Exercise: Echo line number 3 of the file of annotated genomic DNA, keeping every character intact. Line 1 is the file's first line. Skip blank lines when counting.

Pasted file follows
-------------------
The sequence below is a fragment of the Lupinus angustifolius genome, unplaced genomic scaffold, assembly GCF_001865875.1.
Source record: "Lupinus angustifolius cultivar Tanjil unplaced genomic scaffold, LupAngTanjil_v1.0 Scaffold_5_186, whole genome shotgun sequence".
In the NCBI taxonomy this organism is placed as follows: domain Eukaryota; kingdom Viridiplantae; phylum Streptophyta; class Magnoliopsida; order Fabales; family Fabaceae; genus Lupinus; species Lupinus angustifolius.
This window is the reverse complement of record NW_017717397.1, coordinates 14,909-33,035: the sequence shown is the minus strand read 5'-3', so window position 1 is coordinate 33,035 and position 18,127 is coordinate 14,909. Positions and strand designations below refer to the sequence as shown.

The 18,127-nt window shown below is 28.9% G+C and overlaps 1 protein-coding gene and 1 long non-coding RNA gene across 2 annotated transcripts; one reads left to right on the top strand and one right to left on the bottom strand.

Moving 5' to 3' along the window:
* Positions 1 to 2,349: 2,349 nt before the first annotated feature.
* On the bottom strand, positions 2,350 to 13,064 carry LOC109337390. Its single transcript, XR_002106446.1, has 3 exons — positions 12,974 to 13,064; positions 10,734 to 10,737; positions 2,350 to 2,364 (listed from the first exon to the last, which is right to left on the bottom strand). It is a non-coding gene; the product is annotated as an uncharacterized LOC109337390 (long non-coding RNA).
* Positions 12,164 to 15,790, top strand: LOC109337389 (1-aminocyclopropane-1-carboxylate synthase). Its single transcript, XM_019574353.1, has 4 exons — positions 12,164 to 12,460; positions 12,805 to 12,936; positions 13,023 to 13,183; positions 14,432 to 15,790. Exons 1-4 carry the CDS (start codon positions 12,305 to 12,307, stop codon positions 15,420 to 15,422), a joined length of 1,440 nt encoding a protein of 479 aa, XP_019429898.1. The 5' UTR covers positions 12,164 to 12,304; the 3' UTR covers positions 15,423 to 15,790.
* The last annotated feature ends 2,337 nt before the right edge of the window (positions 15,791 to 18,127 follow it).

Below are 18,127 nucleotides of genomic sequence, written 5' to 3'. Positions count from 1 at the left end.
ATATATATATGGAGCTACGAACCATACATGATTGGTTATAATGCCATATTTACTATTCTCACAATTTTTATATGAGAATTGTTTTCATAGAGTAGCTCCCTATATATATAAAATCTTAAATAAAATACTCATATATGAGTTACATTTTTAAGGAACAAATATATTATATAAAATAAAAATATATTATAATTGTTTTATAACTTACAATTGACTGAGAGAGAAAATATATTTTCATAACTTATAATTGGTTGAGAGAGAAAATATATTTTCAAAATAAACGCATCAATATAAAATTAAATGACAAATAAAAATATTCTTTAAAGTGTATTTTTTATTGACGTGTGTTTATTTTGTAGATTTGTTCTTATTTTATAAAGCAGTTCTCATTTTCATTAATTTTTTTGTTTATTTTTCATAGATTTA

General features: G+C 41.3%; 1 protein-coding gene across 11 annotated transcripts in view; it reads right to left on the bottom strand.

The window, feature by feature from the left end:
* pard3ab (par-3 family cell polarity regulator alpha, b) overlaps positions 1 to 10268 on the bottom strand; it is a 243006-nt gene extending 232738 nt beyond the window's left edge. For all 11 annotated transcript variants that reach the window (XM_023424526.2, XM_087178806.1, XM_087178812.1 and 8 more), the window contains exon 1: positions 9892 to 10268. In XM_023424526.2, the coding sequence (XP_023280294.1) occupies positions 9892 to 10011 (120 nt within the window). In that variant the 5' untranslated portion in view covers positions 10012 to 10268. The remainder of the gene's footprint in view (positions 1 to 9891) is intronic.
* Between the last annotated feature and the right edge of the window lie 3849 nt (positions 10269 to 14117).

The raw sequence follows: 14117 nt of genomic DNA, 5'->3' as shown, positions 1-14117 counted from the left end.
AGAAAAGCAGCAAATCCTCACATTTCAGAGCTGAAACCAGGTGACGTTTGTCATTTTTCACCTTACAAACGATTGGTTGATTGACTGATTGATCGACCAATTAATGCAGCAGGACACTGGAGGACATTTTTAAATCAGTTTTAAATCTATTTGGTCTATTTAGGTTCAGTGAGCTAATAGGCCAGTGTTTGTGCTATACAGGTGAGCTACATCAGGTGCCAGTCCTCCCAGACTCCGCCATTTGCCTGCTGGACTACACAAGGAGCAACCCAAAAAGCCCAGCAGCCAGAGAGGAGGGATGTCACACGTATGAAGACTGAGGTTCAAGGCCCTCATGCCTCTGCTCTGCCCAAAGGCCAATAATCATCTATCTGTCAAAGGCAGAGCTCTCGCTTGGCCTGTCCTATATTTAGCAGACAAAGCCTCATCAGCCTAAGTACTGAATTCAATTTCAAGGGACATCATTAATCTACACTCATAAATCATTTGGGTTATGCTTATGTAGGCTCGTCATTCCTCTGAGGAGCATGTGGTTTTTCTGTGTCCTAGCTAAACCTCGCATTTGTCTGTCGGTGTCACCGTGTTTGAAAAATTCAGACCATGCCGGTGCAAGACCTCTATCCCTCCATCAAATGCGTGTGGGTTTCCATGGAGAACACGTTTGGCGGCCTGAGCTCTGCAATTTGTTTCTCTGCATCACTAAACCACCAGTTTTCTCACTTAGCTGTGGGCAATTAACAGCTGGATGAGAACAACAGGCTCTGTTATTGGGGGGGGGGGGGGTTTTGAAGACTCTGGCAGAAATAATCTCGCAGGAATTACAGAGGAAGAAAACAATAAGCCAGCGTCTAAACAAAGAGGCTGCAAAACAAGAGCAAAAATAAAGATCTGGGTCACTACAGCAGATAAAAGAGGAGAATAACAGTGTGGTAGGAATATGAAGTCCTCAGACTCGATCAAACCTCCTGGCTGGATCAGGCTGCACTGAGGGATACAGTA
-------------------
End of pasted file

In the NCBI taxonomy this organism is placed as follows: domain Eukaryota; kingdom Viridiplantae; phylum Streptophyta; class Magnoliopsida; order Fabales; family Fabaceae; genus Lupinus; species Lupinus angustifolius.